5&6 - Easy DIY but I would really pay a solicitor £200 to do it for each slice -- you want an audit trail. You also want to get a formal valuation, though perhaps not in each and every year because it is not an open market sale. No not an estate agent - pay a surveyor/valuer.

    Your other option is to get married and do the whole exercise in one shot, though that won't crystallise your gains.

    Also bear in mind that she is not going to get the PRR and lettings relief when you sell on, though will be starting from a new baseline (which you must establish through valuation(s). At this kind of value I would be inclined to get formal valuations at the start and end of your process, and do some guesswork for the middle points.

    Why only 12.5% slices - you will save legal, valuation and other costs if you make the slices nearly twice the size and still be within CGT zero.

    Comment


      #3
      Thanks so much AndrewDod for your comprehensive response.

      a) There is a slight complication, hence being conservative with the 12.5% slice. When I purchase the property in 1989 it was joint with my previous partner (joint tenancy). We lived in it until late 1991 and it has been rented out since then. The land registry documentation shows the property was transferred to my sole name in 1997 which is when I bought her out (we never married). I have 2 valuations from 1997 which show the value as £55k, the same figure as the 1989 purchase price. As I haven't lived in it since then I don't know if I will only get 50% of the PRR and Letting Relief that I've calculated (my current calculations assume that I owned 100% from 1989). Do you know how HMRC will do the calculation in such a situation?

      b) Regarding the solicitor - what precisely would I be asking them to do?

      c) Assuming we do not get married and the annual CGT allowance remains in future tax years - is there any reason why I couldn't continue to transfer annual slices to my partner to the point where my remaining holding is covered by my CGT annual exemption?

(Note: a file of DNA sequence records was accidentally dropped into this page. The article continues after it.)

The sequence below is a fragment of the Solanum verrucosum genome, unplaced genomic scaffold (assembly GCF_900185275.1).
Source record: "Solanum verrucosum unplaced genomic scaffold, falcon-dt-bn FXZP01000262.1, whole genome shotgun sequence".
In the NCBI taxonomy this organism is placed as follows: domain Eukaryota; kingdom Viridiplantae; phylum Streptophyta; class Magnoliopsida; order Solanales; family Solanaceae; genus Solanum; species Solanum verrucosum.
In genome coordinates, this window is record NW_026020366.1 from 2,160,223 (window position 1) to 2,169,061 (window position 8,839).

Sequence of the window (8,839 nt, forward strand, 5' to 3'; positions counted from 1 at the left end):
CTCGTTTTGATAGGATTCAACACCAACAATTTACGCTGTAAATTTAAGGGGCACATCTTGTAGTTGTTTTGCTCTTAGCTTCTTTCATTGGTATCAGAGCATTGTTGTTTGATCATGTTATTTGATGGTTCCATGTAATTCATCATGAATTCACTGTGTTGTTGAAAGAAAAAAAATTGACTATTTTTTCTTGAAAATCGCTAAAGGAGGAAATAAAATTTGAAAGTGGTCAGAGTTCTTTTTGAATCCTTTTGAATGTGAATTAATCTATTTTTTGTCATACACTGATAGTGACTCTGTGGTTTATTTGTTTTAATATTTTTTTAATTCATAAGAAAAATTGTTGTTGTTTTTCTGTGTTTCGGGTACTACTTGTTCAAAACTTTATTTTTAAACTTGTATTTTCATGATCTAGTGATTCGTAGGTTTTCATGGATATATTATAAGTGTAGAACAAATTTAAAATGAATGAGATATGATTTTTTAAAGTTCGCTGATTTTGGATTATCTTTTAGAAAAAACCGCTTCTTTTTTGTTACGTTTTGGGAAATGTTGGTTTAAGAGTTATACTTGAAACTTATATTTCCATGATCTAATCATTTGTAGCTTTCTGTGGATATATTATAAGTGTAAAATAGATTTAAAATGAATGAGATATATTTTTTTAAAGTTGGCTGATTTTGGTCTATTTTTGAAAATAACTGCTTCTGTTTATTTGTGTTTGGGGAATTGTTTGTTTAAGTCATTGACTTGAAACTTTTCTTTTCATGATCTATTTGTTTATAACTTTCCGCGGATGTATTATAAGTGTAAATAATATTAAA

d) ... and is there any reason why my partner couldn't then start transferring annual slices back to me within her own CGT annual exemption (and benefitting from a newer baseline)?

      Many thanks for your thoughts!

      Comment


        #4
        a) I would have thought you have to deal with each half separately in calculating. No PRR on the 50% that was not owned by you when you lived there. I think.

        b) Do exactly what you could do your self - a brief cycle of correspondence, submitting the TR1 and writing back. Taking instructions from the parties.

        c) Can do

        d) mmmm. You think property prices are going to rise enough to make this a viable strategy to create enough capital gain each year?

        Comment


          #5
          d) Possibly not. Unless we continue hold the property long into the future. Might this strategy be seen as flouting the rules and not accepted by HMRC?

          Once again, many thanks

          Comment


            #6
            (Obviously,,,) whatever you do will be assessed under CGT rules when you sell, not CGT rules now.

            I am unaware of where the various future changes are neatly documented for us today....
            I am legally unqualified: If you need to rely on advice check it with a suitable authority - eg a solicitor specialising in landlord/tenant law...

            Comment


              #7
              Originally posted by theartfullodger View Post
              (Obviously,,,) whatever you do will be assessed under CGT rules when you sell, not CGT rules now.
              I am unaware of where the various future changes are neatly documented for us today....
              Yes exactly. A robust economy is based on a consistent set of rules, the predictability of which individuals can use to make rational decisions. But government doesn't want that, because they operate on a 4/5 year cycle.